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10 Things You Probably Didn’t Know About Kikuyu MP

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Kikuyu MP Kimani Ichung’wa is an accountant by profession. He worked at Madison Insurance as a senior accountant, at the Standard Group as the financial controller and at Safex Africa as the Director for Finance and Administration before joining politics in 2013.

In the August 8, 2017, general polls, Kimani Ichung’wa was the only legislator elected unopposed in the country.

But away from politics, little is known about Kimani. In a quickfire, he revealed the 10 things most people probably didn’t know.

  1. Which three non-political words describe you?

Simple. Down-to-earth. Spontaneous.

  1. Growing up, were you the naughty kid or a sweet little angel?

*laughs* Hmmm … let’s just say I was an adventurous boy. I would ‘steal’ dad’s car and drive it from the house to the gate when I was about 13 years old. I did this so many times that by the time I was in Standard Eight, I was a good driver. I actually taught myself how to drive. I also remember experimenting with a cigarette lighter with other children and we ended up burning about seven acres of dry grass in a field.

  1. When you learnt you had been admitted to Alliance High School, what was your first reaction?

Excited! One, because I would be attending a good school that was near home and two, because I would get to be home every weekend.

  1. What was the craziest thing you were asked to do as a first former?

Fortunately, it was a very disciplined society. I must say that environment shaped me to become the man I am today.

  1. What is that one thing we do not know about you?

I will always speak my mind regardless of who you are. Take it or leave it!

  1. If there was a dancing competition; one, which genre of music would you prefer to dance to and two, how would you rate your score on a scale of 1 — 10 where 10 is excellent?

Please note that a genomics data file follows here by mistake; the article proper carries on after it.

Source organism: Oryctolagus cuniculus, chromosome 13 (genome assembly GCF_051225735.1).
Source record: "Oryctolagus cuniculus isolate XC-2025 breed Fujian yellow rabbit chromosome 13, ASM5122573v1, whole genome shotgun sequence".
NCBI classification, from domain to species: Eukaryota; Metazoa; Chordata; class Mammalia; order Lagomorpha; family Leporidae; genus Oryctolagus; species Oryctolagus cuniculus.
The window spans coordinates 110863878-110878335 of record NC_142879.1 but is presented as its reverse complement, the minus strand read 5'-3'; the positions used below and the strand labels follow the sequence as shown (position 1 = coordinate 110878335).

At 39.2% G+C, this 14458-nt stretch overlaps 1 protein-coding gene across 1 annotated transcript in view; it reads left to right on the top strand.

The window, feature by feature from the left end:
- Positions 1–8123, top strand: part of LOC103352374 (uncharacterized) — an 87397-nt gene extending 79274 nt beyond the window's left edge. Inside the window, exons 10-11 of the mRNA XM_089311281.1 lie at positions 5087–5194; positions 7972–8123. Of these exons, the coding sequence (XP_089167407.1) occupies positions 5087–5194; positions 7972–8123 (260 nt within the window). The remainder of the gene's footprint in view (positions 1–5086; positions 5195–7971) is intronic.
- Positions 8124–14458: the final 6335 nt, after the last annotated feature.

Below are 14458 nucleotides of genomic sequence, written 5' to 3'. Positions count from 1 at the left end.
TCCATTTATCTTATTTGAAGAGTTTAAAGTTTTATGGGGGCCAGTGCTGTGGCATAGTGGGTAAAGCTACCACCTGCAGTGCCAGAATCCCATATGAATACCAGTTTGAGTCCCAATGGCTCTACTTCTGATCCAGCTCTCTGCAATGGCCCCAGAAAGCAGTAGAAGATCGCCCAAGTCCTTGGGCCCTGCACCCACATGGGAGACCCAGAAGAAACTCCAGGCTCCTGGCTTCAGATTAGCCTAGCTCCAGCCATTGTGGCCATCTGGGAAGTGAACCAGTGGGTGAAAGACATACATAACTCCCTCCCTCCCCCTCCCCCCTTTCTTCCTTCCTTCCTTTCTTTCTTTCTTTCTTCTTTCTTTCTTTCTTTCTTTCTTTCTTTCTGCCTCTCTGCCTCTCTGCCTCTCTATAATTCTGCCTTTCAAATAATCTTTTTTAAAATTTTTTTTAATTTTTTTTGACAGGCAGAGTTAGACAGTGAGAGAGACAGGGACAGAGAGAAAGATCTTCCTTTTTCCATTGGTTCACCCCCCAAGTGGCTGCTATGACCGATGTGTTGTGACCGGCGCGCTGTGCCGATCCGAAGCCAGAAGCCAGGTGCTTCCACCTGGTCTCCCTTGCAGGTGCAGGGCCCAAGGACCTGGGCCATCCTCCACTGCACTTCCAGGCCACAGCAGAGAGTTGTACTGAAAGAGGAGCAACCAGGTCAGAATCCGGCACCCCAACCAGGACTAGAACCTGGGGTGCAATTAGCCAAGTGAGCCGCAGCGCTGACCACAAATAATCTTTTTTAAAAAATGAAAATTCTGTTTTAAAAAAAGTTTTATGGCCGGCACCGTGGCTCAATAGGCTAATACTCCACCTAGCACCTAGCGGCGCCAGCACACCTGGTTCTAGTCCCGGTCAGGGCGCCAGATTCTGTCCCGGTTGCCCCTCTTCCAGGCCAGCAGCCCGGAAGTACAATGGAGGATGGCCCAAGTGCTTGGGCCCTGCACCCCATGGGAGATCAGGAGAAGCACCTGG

*laughs* I would want a song that is ‘rhythmless’ … you know like that song, where suddenly you ‘fall’? I dance worse than a ‘mzungu’.

My primary schoolteacher made me hate music as I could not differentiate the first doh and the last doh, and she always punished me for it.

  1. What is that one thing on your bucket list that you want to do?

Climbing both Mt Kenya and Kilimanjaro before I hit 50.

  1. How do you unwind?

Other than hanging out with my girls and gyming at least thrice a week, I enjoy hosting friends at home, where I get to serve them with juicy ‘mbuzi choma’ ribs, which are my favourite, with good rice. I love me some good food, clothes and a good bed … the finer things in life. I also enjoy farming and spending time taking care of my pigs and chicken.

  1. What’s your greatest achievement?

Being a father. Nothing beats the feeling of raising my three daughters, 12, 10 and two, and watching them growing up.

  1. What is your idea of self-actualisation?

I feel I have achieved when I see a life I have changed or empowered through education as I believe education is the only way to change the world.

When my elder brother passed on in 2002, I took up the responsibility of educating his son.

I later started educating other children in the neighbourhood. Prior to taking up these responsibilities, I would spend a sizeable chunk of my income on fine wines, expensive whiskeys, and I loved my steak.

I decided to give this up to help a child who had been kicked out of school.



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